Why it's important: Proteins folding wrong causes all kinds of diseases, like Alzheimer's, Parkinson's, and forms of cancer. Folding@Home uses novel computational methods and large scale distributed computing, to simulate timescales thousands to millions of times longer than previously achieved. Through Folding@home, scientists now have the horsepower to study the mechanics of protein folding. With its ability to share the workload among hundred of thousands of computers economically, Folding@home can help scientists understand how proteins snap, or don't, into their predestined shapes - and may help to explain the origins of diseases such as Alzheimer's and apparently unrelated diseases. We're fueling research that could end all that.

How does it work?: You download a safe, tested program (see link below) that is certified by Stanford University. It gets work from Stanford, runs calculations using your spare computer power, and sends the results back to the University.

Is it safe? Yes! Folding@Home rarely effects computer performance in any way and won't compromise your privacy in any way. It only uses the computing power you aren't using so it doesn't slow down other programs.

How do I get started folding for Team FreeRepublic?:
2.) Type in 36120 for the team number. THIS IS VERY IMPORTANT - if you get the number wrong, you won't be folding for team FreeRepublic!
3.) The third question asks, "Launch automatically at machine startup, installing this as a service?" - We recommend you answer YES. Otherwise you will have to manually start the program after every reboot.

How can my computer help? Even if they were given exclusive access to all of the world's supercomputers, Stanford still wouldn't have as much processing power as they get from the supercluster of people's desktop systems Folding@home relies on. Modern supercomputers are essentially a cluster of hundreds of processors linked by fast networking. But Stanford needed the power of hundreds of thousands of processors, not just hundreds.

There's no reason to not get involved! It's free, easy, and you can know you're helping every minute without lifting a finger.

*******************************************

Why Fold - Watch This !!

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Competition (Not!!) Dummies ..Daily Kos

Dummie Folding Threads #7 #8 #9#10#11 #12

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How much are those work units worth? And what are they?
All Projects Listed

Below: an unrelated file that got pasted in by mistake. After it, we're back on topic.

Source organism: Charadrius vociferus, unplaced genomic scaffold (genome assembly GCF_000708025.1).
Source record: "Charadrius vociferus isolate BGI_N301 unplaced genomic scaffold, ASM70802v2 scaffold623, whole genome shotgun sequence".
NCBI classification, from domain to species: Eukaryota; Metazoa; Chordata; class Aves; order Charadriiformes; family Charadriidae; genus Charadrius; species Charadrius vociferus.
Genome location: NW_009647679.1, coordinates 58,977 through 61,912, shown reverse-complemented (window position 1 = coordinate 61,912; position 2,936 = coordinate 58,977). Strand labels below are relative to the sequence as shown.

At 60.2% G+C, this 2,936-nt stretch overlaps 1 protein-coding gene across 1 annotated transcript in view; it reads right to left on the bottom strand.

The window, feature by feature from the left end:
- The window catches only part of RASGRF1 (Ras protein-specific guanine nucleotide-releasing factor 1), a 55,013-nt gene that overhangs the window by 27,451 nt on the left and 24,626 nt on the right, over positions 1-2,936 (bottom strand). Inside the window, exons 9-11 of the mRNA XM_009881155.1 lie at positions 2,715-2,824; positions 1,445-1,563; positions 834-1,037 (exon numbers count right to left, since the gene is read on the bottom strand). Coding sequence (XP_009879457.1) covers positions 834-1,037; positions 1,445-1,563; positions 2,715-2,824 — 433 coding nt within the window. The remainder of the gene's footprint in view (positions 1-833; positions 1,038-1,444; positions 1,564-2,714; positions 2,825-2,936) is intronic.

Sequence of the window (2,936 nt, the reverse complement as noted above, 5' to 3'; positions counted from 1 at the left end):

Point Summary for Workunits

Fahmon Third Party Monitoring Software

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10 posted on 02/25/2007 10:23:12 AM PST by texas booster (Join FreeRepublic's Folding@Home team (Team # 36120))

To: Professional Engineer

ping

11 posted on 02/25/2007 10:28:14 AM PST by Peanut Gallery

To: texas booster
Thanks for the ping, Prof. TB! lol

I lost a box the other day, and have it ready to go off for repair (under warranty).

I was a bit anguished by the loss, but it got me to wondering. You know, it was one of those "one thought leads to another " kind of wondering. It wound up at...How must it feel to Prof. Pande to have nearly 2 million pc's, from all over the world, working for his project?

I'd bet he's pretty darn proud, and appreciative. Have you seen all those accolades and grants he's garnered?

:O)

P
12 posted on 02/25/2007 10:29:52 AM PST by papasmurf (Join Team 36120 Free Republic Folders. Folding@Home Enter Name:FRpapasmurf)

To: texas booster
United Devices does something similar with a nicer screen saver.
13 posted on 02/25/2007 10:53:00 AM PST by martin_fierro (< |:)~)

To: texas booster
PhD in Chemical Physics here.

(Long ago, in a galaxy far, far away.)

Cheers!

14 posted on 02/25/2007 12:59:42 PM PST by grey_whiskers (The opinions are solely those of the author and are subject to change without notice.)

To: texas booster
I have tried to keep it simple.

In any case, thanks for the post.

FOLD one for the GIPPER!

15 posted on 02/25/2007 12:59:55 PM PST by Drango (A liberal's compassion is limited only by the size of someone else's wallet.)

To: All
My shameless self-promotion for this thread:

If you're interested in tracking your folding machine(s) over the web, please Freepmail me.

Available features include:

• Timely snapshot of each machine's progress on it's current project
• Point values for project
• Estimated completion dates/times
• Warning indicators for machines that appear to have stopped communicating or folding
• Warnings for machines that won't make their deadline
• Team ranking status box (courtesy of EOC)
• Machine stats like PPD (points per day)
• Project comparison stats: PPD, average time taken to completion, etc.
• It's free-- and always will be
• ...other features as time permits, and people request

16 posted on 02/25/2007 1:46:15 PM PST by Egon ("If all your friends were named Cliff, would you jump off them??" - Hugh Neutron)

To: texas booster

Bumpity-bump

17 posted on 02/25/2007 1:47:50 PM PST by andyk (Go Matt Kenseth!)

To: texas booster

TB,
Is it possible that the old thread get a final message when a new thread is started? I usually find myself a few days behind on new threads as I keep the old one up consistently. Might also help other new people.

JosephW

18 posted on 02/25/2007 1:54:49 PM PST by JosephW (Mohammad Lied, People die!)

To: texas booster

I'm just folding
19 posted on 02/25/2007 2:29:40 PM PST by stylin19a

To: grey_whiskers

F@H had a project that solved for Schroedingers Equation last year on these proteins!

I still remember the basics but realize that I can not keep up with real math any more. Still, nice to stay in touch with the smart folks.

If you have a spare computer to toss into the effort please join us. It is really a great way to make use of the spare cycles on your system.

Better yet, get involved and become a beta tester here:

http://forum.folding-community.org/ftopic3045.html

20 posted on 02/25/2007 3:30:05 PM PST by texas booster (Join FreeRepublic's Folding@Home team (Team # 36120))